It’s time to get real about the rupee’s global role
A year ago, there was palpable excitement in New Delhi around buying Russian crude. The Reserve Bank of India allowed foreign banks to openspecial rupee accounts with local lenders to encourage trade settled in its home currency. Moscow-based Sberbank and VTB Bank were the first to come on board. The idea was that importers would credit these accounts, whose surplus could be invested in Indian government bonds.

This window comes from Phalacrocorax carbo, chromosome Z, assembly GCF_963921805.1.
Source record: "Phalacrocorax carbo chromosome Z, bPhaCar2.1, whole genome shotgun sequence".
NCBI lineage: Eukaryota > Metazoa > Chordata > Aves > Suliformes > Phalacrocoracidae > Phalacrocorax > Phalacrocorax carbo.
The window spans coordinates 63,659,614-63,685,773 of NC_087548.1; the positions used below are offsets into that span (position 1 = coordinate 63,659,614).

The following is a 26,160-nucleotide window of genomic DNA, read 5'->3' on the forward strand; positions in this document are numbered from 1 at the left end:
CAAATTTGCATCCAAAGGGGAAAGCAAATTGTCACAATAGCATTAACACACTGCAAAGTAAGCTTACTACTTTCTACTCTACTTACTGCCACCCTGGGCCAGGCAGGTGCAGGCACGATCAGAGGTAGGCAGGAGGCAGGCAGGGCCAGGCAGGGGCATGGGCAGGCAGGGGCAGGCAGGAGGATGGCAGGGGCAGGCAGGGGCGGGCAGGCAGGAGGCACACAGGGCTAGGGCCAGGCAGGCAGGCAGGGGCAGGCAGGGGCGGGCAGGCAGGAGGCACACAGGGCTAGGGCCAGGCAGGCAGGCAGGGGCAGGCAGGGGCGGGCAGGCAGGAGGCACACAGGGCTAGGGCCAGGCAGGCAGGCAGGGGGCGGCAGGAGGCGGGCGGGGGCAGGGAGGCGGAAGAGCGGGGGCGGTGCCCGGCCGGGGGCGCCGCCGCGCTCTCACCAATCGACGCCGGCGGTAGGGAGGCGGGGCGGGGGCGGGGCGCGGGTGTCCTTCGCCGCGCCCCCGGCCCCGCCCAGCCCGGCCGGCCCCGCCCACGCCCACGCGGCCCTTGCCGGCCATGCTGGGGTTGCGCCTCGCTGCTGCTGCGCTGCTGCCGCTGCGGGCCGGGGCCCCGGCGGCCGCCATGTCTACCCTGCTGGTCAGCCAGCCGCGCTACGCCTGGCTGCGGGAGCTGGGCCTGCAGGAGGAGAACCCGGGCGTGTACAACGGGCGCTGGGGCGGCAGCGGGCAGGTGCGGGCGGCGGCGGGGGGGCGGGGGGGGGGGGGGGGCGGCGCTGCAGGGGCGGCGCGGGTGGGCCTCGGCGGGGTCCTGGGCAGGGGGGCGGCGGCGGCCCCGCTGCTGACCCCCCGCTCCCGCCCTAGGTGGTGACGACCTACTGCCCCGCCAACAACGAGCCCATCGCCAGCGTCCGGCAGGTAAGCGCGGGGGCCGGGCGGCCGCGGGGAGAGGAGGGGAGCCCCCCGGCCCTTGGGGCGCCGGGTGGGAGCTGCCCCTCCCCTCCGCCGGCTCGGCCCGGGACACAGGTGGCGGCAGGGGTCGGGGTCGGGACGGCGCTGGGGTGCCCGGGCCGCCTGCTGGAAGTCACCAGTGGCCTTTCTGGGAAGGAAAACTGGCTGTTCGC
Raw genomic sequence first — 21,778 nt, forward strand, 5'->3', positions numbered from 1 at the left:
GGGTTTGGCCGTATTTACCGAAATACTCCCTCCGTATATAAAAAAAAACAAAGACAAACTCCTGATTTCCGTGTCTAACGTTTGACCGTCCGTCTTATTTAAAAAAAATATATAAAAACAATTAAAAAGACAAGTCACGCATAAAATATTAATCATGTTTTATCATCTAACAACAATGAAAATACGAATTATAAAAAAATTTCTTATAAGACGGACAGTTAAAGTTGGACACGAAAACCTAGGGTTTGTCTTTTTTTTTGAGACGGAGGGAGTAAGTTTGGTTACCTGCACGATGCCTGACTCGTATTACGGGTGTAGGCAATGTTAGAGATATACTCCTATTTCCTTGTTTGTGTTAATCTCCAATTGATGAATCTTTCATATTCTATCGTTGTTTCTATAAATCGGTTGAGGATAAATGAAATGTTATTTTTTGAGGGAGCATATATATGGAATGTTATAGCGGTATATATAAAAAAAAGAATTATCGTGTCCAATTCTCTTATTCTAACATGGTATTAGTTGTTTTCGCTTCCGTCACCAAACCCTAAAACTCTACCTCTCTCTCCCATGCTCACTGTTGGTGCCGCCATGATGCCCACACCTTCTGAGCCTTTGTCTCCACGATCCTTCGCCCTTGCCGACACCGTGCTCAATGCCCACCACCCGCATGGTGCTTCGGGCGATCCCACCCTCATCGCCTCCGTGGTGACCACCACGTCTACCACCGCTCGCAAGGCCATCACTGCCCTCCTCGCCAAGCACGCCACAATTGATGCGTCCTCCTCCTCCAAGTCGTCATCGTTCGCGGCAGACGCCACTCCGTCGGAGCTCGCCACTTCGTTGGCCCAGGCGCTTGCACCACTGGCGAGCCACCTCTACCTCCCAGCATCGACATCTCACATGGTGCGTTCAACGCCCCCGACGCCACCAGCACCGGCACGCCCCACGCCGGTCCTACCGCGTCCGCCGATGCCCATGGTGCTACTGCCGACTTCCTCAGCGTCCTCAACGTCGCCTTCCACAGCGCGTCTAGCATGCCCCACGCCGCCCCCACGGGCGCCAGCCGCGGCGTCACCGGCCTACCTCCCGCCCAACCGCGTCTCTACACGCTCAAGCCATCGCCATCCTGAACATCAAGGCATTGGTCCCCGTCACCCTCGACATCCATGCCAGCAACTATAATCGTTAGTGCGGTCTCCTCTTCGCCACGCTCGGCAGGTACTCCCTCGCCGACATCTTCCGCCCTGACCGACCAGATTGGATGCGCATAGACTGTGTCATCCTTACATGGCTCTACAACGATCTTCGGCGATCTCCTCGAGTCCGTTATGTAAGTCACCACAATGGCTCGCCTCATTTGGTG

For sellers of Russia’s flagship Urals crude in the spot market, avoiding dollar clearance meant bypassing the Western banking system and sanctions. Yet, the plan hasn’t really worked. Russia’s banks are reluctant to accumulate balances with lenders in India in a non-convertible currency that has lost half its value against the dollar over the past 15 years. Throwinto the calculation an expected annual rate of 3 percent to 4 percent currency depreciation, and earning a 7 percent yield on a 10-year rupee bond doesn't seem like such a big draw.